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Kalashnikov Prices in U.S. Soar as Sanctions Cut Supply

Kalashnikov Concern was best known for its Saiga hunting rifle, a modified version of the famous AK-47 assault rifle that is considered low-end but reliable.

U.S. sanctions against Russia over Ukraine have caused the average price of a civilian Kalashnikov rifle in the U.S. to jump from $600 to $1,500, as gun owners rush to buy genuine Russian weapons before they disappear from store shelves.

Kalashnikov Concern, the company that produces the most popular line of civilian-use Kalashnikov rifles, the Saiga, was blacklisted by the U.S. in July. By September, U.S. distributors reported that their stocks of genuine Russian-made Kalashnikovs had been cleared.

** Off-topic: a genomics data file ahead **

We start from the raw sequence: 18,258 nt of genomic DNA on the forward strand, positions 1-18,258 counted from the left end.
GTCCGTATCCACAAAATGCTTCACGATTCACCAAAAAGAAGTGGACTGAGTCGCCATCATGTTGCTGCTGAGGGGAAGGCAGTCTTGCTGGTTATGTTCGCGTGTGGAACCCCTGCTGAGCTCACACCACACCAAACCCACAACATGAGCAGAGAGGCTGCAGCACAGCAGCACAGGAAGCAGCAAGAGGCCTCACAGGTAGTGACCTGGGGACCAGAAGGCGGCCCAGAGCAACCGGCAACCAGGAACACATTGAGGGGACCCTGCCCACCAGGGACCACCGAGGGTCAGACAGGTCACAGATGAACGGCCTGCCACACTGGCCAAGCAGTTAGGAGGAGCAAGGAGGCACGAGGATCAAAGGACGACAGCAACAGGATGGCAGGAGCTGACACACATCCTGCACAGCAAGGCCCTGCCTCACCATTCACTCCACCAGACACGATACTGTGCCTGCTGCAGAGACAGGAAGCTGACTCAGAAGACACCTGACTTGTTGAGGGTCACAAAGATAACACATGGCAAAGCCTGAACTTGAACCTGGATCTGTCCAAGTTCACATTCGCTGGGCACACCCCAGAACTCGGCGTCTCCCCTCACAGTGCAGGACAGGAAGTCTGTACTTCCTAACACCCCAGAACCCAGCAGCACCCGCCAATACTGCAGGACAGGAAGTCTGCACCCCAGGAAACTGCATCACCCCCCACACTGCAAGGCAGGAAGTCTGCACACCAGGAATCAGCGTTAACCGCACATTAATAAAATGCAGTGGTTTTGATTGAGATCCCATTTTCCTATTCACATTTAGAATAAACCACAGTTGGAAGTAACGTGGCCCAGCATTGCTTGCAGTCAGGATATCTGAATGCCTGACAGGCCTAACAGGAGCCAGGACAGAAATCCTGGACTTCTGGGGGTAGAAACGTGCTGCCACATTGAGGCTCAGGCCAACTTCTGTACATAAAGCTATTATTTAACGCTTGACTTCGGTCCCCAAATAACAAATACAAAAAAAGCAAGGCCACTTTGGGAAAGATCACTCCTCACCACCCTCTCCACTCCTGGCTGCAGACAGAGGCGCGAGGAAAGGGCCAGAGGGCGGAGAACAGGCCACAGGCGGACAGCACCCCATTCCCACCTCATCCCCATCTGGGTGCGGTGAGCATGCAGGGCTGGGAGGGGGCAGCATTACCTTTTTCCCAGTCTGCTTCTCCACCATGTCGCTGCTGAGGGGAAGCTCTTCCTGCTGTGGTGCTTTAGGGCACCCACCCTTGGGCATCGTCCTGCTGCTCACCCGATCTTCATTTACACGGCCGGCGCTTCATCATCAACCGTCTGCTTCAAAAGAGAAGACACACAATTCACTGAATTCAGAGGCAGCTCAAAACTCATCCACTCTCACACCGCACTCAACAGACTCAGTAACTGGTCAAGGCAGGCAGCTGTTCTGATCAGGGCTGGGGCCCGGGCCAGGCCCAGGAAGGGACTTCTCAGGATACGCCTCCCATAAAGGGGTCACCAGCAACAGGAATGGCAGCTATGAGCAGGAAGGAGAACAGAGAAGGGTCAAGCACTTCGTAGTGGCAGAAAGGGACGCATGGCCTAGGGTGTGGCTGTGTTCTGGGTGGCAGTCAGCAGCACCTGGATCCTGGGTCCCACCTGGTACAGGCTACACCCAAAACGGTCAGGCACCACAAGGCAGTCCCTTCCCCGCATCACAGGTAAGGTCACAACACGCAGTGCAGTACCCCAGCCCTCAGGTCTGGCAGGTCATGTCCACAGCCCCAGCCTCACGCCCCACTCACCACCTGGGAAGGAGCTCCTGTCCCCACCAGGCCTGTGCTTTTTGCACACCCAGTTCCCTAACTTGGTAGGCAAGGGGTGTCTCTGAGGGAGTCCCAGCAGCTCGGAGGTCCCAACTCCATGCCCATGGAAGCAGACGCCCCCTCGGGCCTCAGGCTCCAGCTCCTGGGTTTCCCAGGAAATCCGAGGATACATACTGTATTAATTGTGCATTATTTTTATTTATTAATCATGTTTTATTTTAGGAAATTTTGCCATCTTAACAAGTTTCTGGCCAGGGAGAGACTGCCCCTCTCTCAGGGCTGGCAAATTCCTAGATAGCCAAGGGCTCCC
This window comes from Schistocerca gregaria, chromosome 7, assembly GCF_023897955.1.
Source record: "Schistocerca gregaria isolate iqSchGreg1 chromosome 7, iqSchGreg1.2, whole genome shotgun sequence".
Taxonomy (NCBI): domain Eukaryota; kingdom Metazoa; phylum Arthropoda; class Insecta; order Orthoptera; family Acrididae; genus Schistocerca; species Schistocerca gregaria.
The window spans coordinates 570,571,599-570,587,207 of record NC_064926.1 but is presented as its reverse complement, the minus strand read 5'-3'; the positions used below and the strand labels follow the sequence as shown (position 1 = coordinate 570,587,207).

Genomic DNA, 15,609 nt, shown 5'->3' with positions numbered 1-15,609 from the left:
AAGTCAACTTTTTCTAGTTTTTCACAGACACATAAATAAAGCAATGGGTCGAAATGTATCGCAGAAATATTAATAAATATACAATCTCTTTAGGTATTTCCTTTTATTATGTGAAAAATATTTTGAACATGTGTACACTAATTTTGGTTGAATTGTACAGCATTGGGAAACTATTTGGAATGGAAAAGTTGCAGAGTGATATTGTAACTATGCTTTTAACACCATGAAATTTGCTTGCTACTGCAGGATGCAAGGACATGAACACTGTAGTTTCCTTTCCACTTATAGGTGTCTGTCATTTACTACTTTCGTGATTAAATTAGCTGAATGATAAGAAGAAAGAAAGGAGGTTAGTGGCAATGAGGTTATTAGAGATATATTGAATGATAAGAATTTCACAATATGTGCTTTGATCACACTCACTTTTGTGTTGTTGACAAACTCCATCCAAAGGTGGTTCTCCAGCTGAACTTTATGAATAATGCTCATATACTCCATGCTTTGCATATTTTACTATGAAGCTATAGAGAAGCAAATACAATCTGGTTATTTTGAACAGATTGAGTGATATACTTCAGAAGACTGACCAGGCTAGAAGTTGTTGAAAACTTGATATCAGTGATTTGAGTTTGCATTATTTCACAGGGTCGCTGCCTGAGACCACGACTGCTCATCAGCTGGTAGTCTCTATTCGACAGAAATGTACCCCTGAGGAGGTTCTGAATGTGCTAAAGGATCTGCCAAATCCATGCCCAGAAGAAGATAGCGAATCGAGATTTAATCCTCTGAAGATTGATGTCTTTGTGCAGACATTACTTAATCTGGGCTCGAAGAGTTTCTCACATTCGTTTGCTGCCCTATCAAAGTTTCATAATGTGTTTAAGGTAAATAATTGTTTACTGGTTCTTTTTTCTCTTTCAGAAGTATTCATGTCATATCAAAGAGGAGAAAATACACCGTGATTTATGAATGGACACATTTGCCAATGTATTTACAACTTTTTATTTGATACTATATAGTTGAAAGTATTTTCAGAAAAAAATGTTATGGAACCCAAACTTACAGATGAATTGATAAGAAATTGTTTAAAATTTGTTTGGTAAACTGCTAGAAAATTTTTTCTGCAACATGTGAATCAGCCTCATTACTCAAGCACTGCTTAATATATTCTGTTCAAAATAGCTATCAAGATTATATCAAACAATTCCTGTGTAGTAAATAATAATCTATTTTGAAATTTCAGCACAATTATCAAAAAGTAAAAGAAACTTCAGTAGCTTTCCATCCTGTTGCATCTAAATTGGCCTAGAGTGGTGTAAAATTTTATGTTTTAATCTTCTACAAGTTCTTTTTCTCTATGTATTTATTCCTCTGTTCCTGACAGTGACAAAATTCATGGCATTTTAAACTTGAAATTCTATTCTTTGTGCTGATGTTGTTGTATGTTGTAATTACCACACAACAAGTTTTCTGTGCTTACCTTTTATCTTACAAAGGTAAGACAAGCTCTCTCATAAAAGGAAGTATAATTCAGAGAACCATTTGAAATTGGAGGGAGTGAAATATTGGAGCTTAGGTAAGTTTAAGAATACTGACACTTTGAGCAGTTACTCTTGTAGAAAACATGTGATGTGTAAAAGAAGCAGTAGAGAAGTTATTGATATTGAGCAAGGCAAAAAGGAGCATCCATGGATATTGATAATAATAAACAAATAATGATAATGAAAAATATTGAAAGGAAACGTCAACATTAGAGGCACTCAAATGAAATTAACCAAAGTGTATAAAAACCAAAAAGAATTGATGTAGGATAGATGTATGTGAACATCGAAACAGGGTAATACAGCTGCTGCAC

"As a result, an active resale market for Kalashnikovs has arisen," Russia's new trade representative to the U.S., Alexander Stadnik, said in an interview published Tuesday by news agency TASS, Though there are several non-Russian Kalashnikovs still available in the U.S., American gun owners want the real thing, he added.

Stadnik said the average price of a Kalashnikov rifle in the U.S. on the resale market has already hit $1,500, compared to its previous off-the-shelf price of $600.

Kalashnikov Concern was best known for its Saiga hunting rifle, a modified version of the famous AK-47 assault rifle that is considered low-end but reliable.

Even before the U.S. imposed sanctions against the Kalashnikov Concern, the largest Russian manufacturer of the iconic weapons, consumer demand in the U.S. for Kalashnikov rifles exceeded supply by almost 200 percent.

Sales of civilian Kalashnikov rifles made up about 50 percent of Kalashnikov Concern's sales before sanctions.

Another Russian manufacturer, Molot, produces the high-end Vepr line of Kalashnikov rifles, which cost about $900. Molot has not been sanctioned by the U.S.

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